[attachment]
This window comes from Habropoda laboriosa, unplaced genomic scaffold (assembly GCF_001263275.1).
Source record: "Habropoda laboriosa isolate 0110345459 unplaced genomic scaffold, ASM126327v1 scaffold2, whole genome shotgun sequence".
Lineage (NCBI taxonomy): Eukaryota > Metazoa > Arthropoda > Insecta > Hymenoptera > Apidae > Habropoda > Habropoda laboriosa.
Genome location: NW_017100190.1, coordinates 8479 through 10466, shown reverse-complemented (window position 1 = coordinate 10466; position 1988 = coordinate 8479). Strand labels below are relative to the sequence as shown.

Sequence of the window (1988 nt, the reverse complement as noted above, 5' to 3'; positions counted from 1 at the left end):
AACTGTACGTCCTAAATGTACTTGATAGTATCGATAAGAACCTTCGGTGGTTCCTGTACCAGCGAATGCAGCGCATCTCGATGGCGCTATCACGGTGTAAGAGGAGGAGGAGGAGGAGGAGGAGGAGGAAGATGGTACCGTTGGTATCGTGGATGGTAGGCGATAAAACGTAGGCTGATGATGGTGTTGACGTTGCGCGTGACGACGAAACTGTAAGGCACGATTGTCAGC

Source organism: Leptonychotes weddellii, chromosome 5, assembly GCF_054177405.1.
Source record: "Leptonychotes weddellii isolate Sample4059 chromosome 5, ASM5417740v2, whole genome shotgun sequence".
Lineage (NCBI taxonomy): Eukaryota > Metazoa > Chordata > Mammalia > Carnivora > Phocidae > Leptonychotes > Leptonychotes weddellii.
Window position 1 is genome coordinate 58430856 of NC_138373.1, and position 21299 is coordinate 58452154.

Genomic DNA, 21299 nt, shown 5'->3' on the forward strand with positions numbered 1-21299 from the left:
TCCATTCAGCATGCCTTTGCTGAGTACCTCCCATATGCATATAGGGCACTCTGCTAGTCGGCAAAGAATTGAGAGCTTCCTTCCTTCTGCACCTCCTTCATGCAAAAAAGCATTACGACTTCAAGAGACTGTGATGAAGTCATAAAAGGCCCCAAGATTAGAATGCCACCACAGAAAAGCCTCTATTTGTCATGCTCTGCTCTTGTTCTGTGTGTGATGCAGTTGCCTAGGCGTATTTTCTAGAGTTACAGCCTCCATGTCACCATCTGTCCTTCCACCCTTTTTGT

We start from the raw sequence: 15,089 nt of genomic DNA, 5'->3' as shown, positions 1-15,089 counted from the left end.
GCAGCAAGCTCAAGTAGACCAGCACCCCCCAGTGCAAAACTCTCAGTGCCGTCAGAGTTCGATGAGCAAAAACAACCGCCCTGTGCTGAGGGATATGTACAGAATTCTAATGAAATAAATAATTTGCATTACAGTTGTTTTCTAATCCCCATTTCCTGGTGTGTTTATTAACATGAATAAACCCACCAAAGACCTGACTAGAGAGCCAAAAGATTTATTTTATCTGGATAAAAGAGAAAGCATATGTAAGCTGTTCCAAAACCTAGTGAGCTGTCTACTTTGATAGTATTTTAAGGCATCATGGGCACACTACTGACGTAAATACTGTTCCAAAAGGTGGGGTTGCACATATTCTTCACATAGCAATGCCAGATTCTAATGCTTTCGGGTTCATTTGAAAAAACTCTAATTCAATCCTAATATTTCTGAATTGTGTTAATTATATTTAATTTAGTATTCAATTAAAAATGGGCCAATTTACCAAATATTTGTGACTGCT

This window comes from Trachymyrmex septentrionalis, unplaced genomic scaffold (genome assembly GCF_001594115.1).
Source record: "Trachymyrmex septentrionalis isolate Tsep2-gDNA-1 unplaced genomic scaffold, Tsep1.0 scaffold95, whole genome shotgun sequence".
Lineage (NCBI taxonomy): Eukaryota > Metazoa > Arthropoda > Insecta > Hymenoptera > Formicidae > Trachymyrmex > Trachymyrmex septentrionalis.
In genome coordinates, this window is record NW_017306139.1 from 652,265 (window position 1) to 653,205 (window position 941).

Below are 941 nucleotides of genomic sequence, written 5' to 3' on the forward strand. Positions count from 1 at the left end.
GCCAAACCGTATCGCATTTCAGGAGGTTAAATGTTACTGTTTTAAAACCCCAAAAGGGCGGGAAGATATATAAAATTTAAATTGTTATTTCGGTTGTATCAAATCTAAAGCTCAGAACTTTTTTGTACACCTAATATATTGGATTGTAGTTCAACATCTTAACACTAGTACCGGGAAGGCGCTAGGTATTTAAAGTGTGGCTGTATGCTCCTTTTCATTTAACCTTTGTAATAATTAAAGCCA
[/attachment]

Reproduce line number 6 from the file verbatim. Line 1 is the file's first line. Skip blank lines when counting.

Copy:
AACTGTACGTCCTAAATGTACTTGATAGTATCGATAAGAACCTTCGGTGGTTCCTGTACCAGCGAATGCAGCGCATCTCGATGGCGCTATCACGGTGTAAGAGGAGGAGGAGGAGGAGGAGGAGGAGGAAGATGGTACCGTTGGTATCGTGGATGGTAGGCGATAAAACGTAGGCTGATGATGGTGTTGACGTTGCGCGTGACGACGAAACTGTAAGGCACGATTGTCAGC